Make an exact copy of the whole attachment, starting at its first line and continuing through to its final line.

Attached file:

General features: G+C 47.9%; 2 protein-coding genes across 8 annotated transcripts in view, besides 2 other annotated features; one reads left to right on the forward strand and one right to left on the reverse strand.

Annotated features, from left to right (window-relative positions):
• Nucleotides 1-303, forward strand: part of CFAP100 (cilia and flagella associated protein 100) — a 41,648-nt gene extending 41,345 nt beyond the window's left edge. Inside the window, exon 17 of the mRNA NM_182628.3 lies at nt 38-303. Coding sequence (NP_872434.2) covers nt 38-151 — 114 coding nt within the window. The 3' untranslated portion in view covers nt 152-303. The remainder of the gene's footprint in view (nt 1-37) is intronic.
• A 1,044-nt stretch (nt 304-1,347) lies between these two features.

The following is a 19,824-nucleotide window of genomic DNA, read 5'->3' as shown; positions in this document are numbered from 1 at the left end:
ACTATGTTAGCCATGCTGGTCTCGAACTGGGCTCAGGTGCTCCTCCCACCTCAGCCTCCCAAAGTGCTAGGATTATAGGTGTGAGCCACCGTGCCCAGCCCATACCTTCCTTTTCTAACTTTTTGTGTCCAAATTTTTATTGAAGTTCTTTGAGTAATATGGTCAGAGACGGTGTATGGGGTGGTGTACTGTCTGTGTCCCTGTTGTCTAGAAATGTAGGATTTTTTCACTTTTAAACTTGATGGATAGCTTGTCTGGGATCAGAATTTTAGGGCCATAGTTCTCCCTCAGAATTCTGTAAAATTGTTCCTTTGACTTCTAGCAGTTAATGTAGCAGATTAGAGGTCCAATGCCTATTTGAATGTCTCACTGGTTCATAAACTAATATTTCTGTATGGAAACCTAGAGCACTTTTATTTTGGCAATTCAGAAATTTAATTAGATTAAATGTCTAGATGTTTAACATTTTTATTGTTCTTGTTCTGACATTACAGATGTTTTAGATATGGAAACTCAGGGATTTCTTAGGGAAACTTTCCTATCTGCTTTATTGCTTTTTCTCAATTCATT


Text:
General features: G+C 47.9%; 2 protein-coding genes across 8 annotated transcripts in view, besides 2 other annotated features; one reads left to right on the forward strand and one right to left on the reverse strand.

Annotated features, from left to right (window-relative positions):
• Nucleotides 1-303, forward strand: part of CFAP100 (cilia and flagella associated protein 100) — a 41,648-nt gene extending 41,345 nt beyond the window's left edge. Inside the window, exon 17 of the mRNA NM_182628.3 lies at nt 38-303. Coding sequence (NP_872434.2) covers nt 38-151 — 114 coding nt within the window. The 3' untranslated portion in view covers nt 152-303. The remainder of the gene's footprint in view (nt 1-37) is intronic.
• A 1,044-nt stretch (nt 304-1,347) lies between these two features.

The following is a 19,824-nucleotide window of genomic DNA, read 5'->3' as shown; positions in this document are numbered from 1 at the left end:
ACTATGTTAGCCATGCTGGTCTCGAACTGGGCTCAGGTGCTCCTCCCACCTCAGCCTCCCAAAGTGCTAGGATTATAGGTGTGAGCCACCGTGCCCAGCCCATACCTTCCTTTTCTAACTTTTTGTGTCCAAATTTTTATTGAAGTTCTTTGAGTAATATGGTCAGAGACGGTGTATGGGGTGGTGTACTGTCTGTGTCCCTGTTGTCTAGAAATGTAGGATTTTTTCACTTTTAAACTTGATGGATAGCTTGTCTGGGATCAGAATTTTAGGGCCATAGTTCTCCCTCAGAATTCTGTAAAATTGTTCCTTTGACTTCTAGCAGTTAATGTAGCAGATTAGAGGTCCAATGCCTATTTGAATGTCTCACTGGTTCATAAACTAATATTTCTGTATGGAAACCTAGAGCACTTTTATTTTGGCAATTCAGAAATTTAATTAGATTAAATGTCTAGATGTTTAACATTTTTATTGTTCTTGTTCTGACATTACAGATGTTTTAGATATGGAAACTCAGGGATTTCTTAGGGAAACTTTCCTATCTGCTTTATTGCTTTTTCTCAATTCATT